These are answers for a different time, for now, lets think of what combat systems would give us the most options of giving negatives to the player so that we can give them more benefits. I immediately thought of a skill based combat system, where you could allow for targeted attacks be giving up some power, or give your attacks more aggro by increasing the base damage.  By having your attacks require scaling for damage, you would negate the aggro, but require more stat manipulation to get the attack's damage up. There is a great deal that can be done here, and not much more unless we design some stats to track.

Finally, we can attach an element system to this (perhaps a modified Chaos system). All these interesting game decisions came from a story idea, and I think it makes for the most interesting design decisions. Have I mentioned crafting yet? No, but you could easily see how getting parts from defeated machines would work out (especially when using Chaos as the element system). So there you go. The beginnings of a game.

Fanfiction.net / Sad Face

I got an e-mail saying that one of my stories went above and beyond what was allowed on fanfiction.net.  I was upset, since my stories never go past a traditional R rating in a movie (I don't really go into too much detail, just enough to squick somebody before I move on with the narrative). I believe that the specific issue was that my story was too much like Hostel or Saw in its maturity, where as soft core porn makes it through all the time.

So even though I had taken someone's advice and spread the story to adultfanfiction.net (which not only can accept my story, it can categorize it), I decided to also create a deviantart page which will contain my stories (I also want to use it to contain my artwork as I make it). This along with this blog and a website coming later will create a triumvirate super power of a portfolio for me (this is just an allegation of a portfolio as it is). Essentially allowing people to experience my content however they choose to.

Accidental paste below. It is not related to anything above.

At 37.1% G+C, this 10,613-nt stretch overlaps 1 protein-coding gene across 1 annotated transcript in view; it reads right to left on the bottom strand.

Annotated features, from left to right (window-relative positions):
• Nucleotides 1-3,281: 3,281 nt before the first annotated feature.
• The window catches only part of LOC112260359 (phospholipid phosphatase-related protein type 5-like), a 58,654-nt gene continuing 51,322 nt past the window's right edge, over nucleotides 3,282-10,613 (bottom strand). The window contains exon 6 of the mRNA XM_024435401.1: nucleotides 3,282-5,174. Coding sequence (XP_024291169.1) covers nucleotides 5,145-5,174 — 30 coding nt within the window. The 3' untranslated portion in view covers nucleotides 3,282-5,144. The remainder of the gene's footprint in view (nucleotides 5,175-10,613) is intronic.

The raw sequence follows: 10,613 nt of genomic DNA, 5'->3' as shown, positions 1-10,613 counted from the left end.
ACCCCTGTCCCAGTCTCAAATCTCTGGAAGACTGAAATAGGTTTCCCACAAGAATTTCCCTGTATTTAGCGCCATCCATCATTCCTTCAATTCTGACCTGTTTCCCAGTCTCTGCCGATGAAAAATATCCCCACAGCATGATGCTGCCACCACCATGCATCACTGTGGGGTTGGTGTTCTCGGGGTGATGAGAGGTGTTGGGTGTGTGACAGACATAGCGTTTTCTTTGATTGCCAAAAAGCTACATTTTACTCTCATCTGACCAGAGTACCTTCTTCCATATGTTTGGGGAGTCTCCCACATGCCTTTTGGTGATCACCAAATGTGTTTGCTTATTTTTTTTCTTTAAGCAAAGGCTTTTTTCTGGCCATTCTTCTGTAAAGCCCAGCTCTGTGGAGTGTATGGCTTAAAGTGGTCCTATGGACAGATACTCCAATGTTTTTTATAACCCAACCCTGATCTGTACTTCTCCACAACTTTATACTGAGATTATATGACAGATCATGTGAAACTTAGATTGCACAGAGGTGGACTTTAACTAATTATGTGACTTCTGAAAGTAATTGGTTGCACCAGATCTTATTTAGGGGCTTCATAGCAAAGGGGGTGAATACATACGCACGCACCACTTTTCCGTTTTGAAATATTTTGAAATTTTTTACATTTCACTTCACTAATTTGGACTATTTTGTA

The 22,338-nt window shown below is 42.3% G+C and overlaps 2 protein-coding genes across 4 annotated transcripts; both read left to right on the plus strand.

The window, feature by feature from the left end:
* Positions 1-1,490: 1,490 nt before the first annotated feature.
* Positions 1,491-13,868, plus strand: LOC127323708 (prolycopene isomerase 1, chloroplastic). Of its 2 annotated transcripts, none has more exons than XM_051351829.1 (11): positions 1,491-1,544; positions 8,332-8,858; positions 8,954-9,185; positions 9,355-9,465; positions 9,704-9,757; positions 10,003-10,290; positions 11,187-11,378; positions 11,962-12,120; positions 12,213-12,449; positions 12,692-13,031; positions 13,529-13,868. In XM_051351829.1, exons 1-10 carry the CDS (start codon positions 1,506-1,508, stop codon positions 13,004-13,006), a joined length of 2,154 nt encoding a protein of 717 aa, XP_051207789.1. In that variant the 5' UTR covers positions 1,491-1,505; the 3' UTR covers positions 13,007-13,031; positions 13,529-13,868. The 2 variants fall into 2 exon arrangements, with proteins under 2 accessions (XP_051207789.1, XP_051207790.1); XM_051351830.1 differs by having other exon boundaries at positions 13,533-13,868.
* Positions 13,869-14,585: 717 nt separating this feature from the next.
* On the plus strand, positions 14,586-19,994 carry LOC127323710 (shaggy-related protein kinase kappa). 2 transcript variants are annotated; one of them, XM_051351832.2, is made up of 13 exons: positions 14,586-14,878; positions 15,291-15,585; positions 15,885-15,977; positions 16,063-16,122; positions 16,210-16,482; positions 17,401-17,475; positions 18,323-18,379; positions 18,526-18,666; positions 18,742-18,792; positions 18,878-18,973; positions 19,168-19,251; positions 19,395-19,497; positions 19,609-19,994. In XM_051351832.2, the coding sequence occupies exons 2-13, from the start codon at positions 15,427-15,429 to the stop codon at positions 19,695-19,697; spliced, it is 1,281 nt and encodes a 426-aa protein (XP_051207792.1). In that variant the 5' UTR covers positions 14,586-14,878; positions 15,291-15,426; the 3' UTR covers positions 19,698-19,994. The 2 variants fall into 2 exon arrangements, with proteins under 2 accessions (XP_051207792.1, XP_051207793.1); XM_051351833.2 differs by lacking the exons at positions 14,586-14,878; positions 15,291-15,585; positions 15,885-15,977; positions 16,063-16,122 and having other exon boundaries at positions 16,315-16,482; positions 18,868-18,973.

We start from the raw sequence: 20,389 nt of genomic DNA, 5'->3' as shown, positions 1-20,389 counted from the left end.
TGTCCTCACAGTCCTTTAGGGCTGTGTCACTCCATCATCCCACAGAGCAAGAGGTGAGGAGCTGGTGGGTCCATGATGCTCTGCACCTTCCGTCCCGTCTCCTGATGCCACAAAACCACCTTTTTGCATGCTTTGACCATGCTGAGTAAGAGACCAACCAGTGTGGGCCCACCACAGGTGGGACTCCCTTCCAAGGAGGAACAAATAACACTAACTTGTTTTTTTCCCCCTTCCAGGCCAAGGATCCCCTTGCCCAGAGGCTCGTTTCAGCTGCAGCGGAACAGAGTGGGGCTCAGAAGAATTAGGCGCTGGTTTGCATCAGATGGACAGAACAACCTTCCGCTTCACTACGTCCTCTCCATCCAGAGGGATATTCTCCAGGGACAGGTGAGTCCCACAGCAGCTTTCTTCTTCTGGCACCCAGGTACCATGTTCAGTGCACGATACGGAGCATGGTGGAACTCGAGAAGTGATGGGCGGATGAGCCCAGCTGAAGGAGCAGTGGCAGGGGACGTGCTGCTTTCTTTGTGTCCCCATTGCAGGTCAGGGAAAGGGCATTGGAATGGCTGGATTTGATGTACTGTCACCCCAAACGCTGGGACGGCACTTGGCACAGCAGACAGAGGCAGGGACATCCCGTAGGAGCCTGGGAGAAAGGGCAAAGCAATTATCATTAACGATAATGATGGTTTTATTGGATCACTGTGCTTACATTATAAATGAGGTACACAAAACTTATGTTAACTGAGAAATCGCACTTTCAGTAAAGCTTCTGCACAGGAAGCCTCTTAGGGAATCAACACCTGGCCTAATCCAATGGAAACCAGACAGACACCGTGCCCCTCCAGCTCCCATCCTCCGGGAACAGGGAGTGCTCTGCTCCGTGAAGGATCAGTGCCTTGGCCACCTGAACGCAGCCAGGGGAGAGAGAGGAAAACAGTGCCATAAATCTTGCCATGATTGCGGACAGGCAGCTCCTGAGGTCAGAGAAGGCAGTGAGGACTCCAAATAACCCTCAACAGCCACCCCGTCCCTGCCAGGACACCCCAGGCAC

http://pangoriafallstar.deviantart.com

Monday, June 4, 2012

Korra - Temporary Streaming only

So an interesting thing about what nick.com is doing with Legend of Korra. They are only showing the episodes for a short while. After the release of the 8th episode, the first 2 episodes disappeared. This means that that only 6 episodes are currently available.

This makes sense though, when you look at their business model. The goal is to give dedicated viewers free streaming video, while allowing those coming later, to buy the videos from Amazon.com or iTunes (though not from Google Play). I'm all for people watching these video's legally, which is why when I saw that the first 2 episodes disappeared, I immediately wanted to direct people to the cheapest alternatives.

iTunes and Amazon.com have the shows in HD for $2.99 each. iTunes as a bonus has episodes 1&2 together for $4.99 (a $1 savings). Furthermore, Amazon.com has the shows in Standard Format for $1.99 each.

Amazon.com also gives you their TV pass. TV pass is essentially a subscription for the season. You pay for each episode at a reduced price, and are charged the reduced price as the show is made available. You get to keep all episodes purchased this way as well.

I still wish they would make it available for Hulu Plus or Netflix subscribers (the way Phineas & Ferb are available to Netflix for example). But just because its not, does not mean you should pirate the videos. It's only $2! So please, if you want to watch the first 2 episodes, go to Amazon.com and download them for $4 (or if you want them in HD get both from iTunes for $5).